As It Happens

Toronto shooter was 'picking off people' at random, says witness

Jo-Anne Saunders was enjoying a beautiful Toronto summer evening when suddenly she saw a man dressed in black shoot three people, including a little girl eating ice cream.

Jo-Anne Saunders says shooting was 'like a terrible movie that you just don't want to be a part of'

Police officers stand watch at the scene of a mass shooting in Toronto's Greektown. (Cole Burston/Getty Images)

Jo-Anne Saunders was enjoying a beautiful Toronto summer evening out with friends when she saw a man dressed in black shoot three people, including a little girl eating ice cream.

Two victims are dead and 13 others are in hospital after the shooting at busy intersection on Danforth Avenue Sunday evening.

Ontario's Special Investigations Unit, which probes police-involved shootings, said the suspected gunman, identified as 29-year-old Faisal Hussain, is also dead. His family issued a statement saying that he had "severe mental health challenges, struggling with psychosis and depression his entire life." The family also extended their deepest condolences to the families of the victims. 

Saunders was in the neighbourhood with a friend, sipping drinks on the Louis Cifer Brew Works patio when the gunfire erupted.

At first, she said, she wasn't sure what was going on.

"Then as the noise came closer, you realized that there was a sense of panic and people were running," Saunders told As It Happens guest host Laura Lynch.

"And I then saw the gunman."

'Corralling the crowds with the pistol drawn'

Realizing that others deeper inside the restaurant couldn't see what was going on, Saunders and her friend sounded the alarm.

"We yelled at everybody to get down, that there was a gun," she said.

"And we all just fell down to the ground and made our way to the back when we could."

Witnesses describe terrifying moments during Toronto shooting

4 years ago
Duration 1:18
'And then he came in the restaurant and he shot the girl right in front of me,' says restaurant patron. 1:18

Saunders said the gunman — dressed in all black with a "blank" expression on his face — was about 10 metres away from her. 

"He was just standing, just corralling the crowds with the pistol drawn, scanning and just shooting people at random," she said.

"Just looking at people that had gathered and were trying to run away or going to patios that were full and just picking off people."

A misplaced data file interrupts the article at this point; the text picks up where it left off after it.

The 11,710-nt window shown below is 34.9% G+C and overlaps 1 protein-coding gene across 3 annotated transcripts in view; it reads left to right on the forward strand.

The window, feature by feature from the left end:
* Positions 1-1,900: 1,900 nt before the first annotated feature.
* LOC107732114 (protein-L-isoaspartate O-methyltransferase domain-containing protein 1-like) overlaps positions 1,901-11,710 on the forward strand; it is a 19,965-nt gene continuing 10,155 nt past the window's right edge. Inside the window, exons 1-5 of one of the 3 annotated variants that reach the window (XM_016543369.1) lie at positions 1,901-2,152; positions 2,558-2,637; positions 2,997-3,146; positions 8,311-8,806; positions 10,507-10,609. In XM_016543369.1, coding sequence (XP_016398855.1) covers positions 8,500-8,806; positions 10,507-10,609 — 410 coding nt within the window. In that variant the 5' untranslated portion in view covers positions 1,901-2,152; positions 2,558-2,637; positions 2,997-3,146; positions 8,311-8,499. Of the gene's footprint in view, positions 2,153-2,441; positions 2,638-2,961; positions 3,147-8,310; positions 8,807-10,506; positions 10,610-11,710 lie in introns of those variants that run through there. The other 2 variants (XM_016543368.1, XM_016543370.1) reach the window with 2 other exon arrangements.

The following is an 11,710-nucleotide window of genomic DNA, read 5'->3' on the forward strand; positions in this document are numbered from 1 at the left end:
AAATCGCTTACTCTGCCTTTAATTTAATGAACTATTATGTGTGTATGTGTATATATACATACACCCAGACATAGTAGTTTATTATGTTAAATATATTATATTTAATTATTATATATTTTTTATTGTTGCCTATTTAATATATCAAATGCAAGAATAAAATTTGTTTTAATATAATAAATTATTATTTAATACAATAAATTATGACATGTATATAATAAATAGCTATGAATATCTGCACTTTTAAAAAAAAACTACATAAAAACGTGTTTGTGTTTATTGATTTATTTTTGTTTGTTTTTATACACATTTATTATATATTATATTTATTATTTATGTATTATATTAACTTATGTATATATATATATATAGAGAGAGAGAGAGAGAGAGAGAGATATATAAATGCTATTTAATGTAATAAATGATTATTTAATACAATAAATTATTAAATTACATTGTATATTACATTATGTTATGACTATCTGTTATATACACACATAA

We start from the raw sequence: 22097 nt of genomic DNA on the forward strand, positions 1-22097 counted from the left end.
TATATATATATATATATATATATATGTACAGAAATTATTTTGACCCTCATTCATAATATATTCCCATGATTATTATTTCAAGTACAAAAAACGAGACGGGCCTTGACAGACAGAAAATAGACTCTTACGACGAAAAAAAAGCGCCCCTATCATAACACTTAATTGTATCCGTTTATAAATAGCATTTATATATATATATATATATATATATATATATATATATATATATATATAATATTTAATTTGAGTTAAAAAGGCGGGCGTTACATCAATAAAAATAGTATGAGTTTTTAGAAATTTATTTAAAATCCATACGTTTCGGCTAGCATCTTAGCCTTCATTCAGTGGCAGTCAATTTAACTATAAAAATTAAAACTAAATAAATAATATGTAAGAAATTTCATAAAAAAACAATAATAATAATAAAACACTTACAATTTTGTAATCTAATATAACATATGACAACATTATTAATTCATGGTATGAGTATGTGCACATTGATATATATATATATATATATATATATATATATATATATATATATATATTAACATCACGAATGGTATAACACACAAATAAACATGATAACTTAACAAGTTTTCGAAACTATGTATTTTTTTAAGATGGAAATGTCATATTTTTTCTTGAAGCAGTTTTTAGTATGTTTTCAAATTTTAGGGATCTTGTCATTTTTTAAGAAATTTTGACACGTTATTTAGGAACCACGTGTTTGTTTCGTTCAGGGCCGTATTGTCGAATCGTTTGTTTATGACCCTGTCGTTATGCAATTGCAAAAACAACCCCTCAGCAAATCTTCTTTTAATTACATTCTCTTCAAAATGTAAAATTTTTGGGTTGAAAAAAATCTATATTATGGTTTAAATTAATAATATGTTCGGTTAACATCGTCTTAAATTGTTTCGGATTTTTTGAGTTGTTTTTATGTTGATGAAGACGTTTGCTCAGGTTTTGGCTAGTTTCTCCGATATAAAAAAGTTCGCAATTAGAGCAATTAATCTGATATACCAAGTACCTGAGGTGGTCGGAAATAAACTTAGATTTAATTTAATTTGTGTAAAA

Little girl shot 

She witnessed him shoot at least three people, she said.

"One person I saw was the small girl that was eating ice cream," she said. 

It's an image she said will stay with her for a long time.

Toronto Police Chief Mark Saunders said Monday the two killed were an 18 year-old woman and a 10 year-old girl. One victim, a young girl aged eight or nine, is in critical condition.

People leave an area taped off by the police near the scene of the deadly attack. (Chris Helgren/Reuters)

Eventually, Saunders said she realized the gunman was facing away from her and she made a run for it.

Police officers, including some who showed up at the scene in their pyjamas, took her to a nearby shelter, where they reassured her and took her statement, she said.

"It was like a movie — like a terrible movie that you just don't want to be a part of," Saunders said.

"And it's just a sense of numbness that you just don't believe that you're seeing what you're seeing, because it can't be real."

'Shouldn't stop people from going out'

Despite the trauma of the situation, Saunders said she'll "absolutely" return to Greektown — one of her favourite neighbourhoods to visit in the summer.

Jo-Anne Saunders was having dinner and drinks on the Danforth with shots ran out on Sunday night. (Submitted by Jo-Ann Saunders)

"That shouldn't stop people from going out and doing things. I think that's some of the intention of things like this," she said.

"I think everybody should rally together and support the businesses on the Danforth."

Written by Sheena Goodyear with files from CBC News. Interview with Jo-Anne Saunders produced by Jeanne Armstrong.